Rejecting the Illusion that Qatar is “Rebranding” as a Moderate Actor in the Middle East

In recent months, a number of American and Israeli commentators have echoed statements by the Qatari government claiming that its continued support of radical Islamist groups—Hamas included—signifies a desire to mitigate, rather than encourage, their worst tendencies. This, Hussain Abdul-Hussain contends, is a “dangerous delusion.”

The truth is that Qatar’s sponsorship of radical groups has not moderated any of them, and does not reflect a recent “shift” in Doha’s foreign policy. If there has been any shift, it would be Qatar itself switching, some twenty years ago, from moderation to radicalism.

When Qatar was criticized for shuttling top Taliban leaders aboard its royal C-17 aircraft from Doha to Kabul in August last year, as they took over the country, Qatari leaders responded that their strong ties with the Afghan group would moderate policies of the new Taliban government.

In September, the Taliban announced that the “morality police” would replace the ministry of women. The Taliban also reinstated executions and amputations. In March, the radical Islamist group banned Afghan women from flying without male chaperones. This month, Taliban stopped issuing driving licenses for women, and this week decreed all women must veil their faces with the burqa.

If Qatar thought its strong ties with the Taliban would moderate the Afghani group, Doha better think again.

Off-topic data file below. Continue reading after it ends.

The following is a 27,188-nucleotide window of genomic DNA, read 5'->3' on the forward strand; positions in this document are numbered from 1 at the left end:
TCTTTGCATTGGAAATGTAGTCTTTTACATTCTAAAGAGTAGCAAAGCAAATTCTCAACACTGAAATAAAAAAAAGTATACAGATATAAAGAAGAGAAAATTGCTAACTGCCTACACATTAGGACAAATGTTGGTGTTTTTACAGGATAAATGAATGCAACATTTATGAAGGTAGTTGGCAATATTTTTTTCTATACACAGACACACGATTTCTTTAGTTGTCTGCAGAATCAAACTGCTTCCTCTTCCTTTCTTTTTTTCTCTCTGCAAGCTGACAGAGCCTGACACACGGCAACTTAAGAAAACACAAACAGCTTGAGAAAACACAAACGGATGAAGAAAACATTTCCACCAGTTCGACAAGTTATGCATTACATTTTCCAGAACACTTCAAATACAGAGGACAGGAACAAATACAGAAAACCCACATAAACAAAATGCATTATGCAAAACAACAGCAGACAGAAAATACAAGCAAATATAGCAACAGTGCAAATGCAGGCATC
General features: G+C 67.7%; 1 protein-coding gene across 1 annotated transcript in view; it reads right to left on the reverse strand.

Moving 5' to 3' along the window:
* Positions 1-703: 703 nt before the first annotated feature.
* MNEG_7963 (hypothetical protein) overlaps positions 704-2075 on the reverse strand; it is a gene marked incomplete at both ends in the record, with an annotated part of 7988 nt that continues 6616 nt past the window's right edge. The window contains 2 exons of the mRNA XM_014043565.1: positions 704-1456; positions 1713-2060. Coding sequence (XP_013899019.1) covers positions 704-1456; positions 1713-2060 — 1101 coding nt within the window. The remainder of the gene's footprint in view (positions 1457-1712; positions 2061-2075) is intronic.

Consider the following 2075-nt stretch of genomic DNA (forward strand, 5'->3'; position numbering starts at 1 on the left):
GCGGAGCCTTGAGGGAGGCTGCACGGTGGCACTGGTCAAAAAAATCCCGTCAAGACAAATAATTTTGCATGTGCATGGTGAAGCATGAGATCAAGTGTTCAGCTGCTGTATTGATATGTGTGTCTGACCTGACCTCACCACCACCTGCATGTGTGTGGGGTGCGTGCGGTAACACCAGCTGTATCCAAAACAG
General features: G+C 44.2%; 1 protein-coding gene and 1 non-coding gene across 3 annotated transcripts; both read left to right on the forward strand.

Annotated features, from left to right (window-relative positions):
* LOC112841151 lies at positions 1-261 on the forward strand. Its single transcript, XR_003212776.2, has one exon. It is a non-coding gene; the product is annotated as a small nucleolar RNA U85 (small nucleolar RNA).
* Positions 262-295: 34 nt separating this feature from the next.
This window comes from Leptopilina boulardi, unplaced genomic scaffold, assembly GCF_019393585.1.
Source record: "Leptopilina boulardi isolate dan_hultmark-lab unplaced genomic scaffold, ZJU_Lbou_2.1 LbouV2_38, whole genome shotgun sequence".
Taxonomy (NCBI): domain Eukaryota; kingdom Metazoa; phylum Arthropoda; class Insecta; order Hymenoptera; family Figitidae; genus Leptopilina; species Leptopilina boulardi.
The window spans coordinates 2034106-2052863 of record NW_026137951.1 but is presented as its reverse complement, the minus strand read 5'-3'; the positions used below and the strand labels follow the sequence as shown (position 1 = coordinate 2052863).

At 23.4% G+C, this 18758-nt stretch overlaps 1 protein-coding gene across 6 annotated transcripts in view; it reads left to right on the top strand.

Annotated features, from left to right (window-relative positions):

Read more at FDD

More about: Hamas, Jihadism, Qatar, Taliban, U.S. Foreign policy


Israel Is Courting Saudi Arabia by Confronting Iran

Most likely, it was the Israeli Air Force that attacked eastern Syria Monday night, apparently destroying a convoy carrying Iranian weapons. Yoav Limor comments:

Israel reportedly carried out 32 attacks in Syria in 2022, and since early 2023 it has already struck 25 times in the country—at the very least. . . . The Iranian-Israeli clash stands out in the wake of the dramatic events in the region, chiefly among them is the effort to strike a normalization deal between Israel and Saudi Arabia, and later on with various other Muslim-Sunni states. Iran is trying to torpedo this process and has even publicly warned Saudi Arabia not to “gamble on a losing horse” because Israel’s demise is near. Riyadh is unlikely to heed that demand, for its own reasons.

Despite the thaw in relations between the kingdom and the Islamic Republic—including the exchange of ambassadors—the Saudis remain very suspicious of the Iranians. A strategic manifestation of that is that Riyadh is trying to forge a defense pact with the U.S.; a tactical manifestation took place this week when Saudi soccer players refused to play a match in Iran because of a bust of the former Revolutionary Guard commander Qassem Suleimani, [a master terrorist whose militias have wreaked havoc throughout the Middle East, including within Saudi borders].

Of course, Israel is trying to bring Saudi Arabia into its orbit and to create a strong common front against Iran. The attack in Syria is ostensibly unrelated to the normalization process and is meant to prevent the terrorists on Israel’s northern border from laying their hands on sophisticated arms, but it nevertheless serves as a clear reminder for Riyadh that it must not scale back its fight against the constant danger posed by Iran.

Read more at Israel Hayom

More about: Iran, Israeli Security, Saudi Arabia, Syria